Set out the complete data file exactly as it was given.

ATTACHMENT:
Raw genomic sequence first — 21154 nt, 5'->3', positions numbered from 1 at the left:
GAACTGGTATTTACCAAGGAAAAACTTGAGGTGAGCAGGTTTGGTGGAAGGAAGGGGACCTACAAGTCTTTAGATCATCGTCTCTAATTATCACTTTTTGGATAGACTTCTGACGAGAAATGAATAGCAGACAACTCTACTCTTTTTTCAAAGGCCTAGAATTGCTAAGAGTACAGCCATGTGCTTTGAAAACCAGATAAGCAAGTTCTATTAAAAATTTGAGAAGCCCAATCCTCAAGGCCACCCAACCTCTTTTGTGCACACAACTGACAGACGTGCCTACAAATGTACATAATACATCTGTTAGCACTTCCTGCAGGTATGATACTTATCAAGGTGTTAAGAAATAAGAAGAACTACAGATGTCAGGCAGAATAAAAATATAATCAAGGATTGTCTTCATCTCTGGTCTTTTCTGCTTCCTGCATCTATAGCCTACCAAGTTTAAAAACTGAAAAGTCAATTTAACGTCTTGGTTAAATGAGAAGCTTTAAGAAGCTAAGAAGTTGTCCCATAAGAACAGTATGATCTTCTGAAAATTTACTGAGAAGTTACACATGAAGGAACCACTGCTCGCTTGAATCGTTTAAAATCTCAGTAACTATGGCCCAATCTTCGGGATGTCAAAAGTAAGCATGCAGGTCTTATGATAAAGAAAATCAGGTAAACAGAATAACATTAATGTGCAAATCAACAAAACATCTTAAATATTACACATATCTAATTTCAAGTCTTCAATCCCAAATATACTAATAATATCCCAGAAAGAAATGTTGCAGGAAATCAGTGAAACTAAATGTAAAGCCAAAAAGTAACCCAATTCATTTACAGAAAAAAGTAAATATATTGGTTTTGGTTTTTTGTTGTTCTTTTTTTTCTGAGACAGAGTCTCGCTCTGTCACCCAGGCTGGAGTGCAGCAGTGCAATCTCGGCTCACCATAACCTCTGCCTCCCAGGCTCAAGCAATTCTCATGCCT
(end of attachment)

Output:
Raw genomic sequence first — 21154 nt, 5'->3', positions numbered from 1 at the left:
GAACTGGTATTTACCAAGGAAAAACTTGAGGTGAGCAGGTTTGGTGGAAGGAAGGGGACCTACAAGTCTTTAGATCATCGTCTCTAATTATCACTTTTTGGATAGACTTCTGACGAGAAATGAATAGCAGACAACTCTACTCTTTTTTCAAAGGCCTAGAATTGCTAAGAGTACAGCCATGTGCTTTGAAAACCAGATAAGCAAGTTCTATTAAAAATTTGAGAAGCCCAATCCTCAAGGCCACCCAACCTCTTTTGTGCACACAACTGACAGACGTGCCTACAAATGTACATAATACATCTGTTAGCACTTCCTGCAGGTATGATACTTATCAAGGTGTTAAGAAATAAGAAGAACTACAGATGTCAGGCAGAATAAAAATATAATCAAGGATTGTCTTCATCTCTGGTCTTTTCTGCTTCCTGCATCTATAGCCTACCAAGTTTAAAAACTGAAAAGTCAATTTAACGTCTTGGTTAAATGAGAAGCTTTAAGAAGCTAAGAAGTTGTCCCATAAGAACAGTATGATCTTCTGAAAATTTACTGAGAAGTTACACATGAAGGAACCACTGCTCGCTTGAATCGTTTAAAATCTCAGTAACTATGGCCCAATCTTCGGGATGTCAAAAGTAAGCATGCAGGTCTTATGATAAAGAAAATCAGGTAAACAGAATAACATTAATGTGCAAATCAACAAAACATCTTAAATATTACACATATCTAATTTCAAGTCTTCAATCCCAAATATACTAATAATATCCCAGAAAGAAATGTTGCAGGAAATCAGTGAAACTAAATGTAAAGCCAAAAAGTAACCCAATTCATTTACAGAAAAAAGTAAATATATTGGTTTTGGTTTTTTGTTGTTCTTTTTTTTCTGAGACAGAGTCTCGCTCTGTCACCCAGGCTGGAGTGCAGCAGTGCAATCTCGGCTCACCATAACCTCTGCCTCCCAGGCTCAAGCAATTCTCATGCCT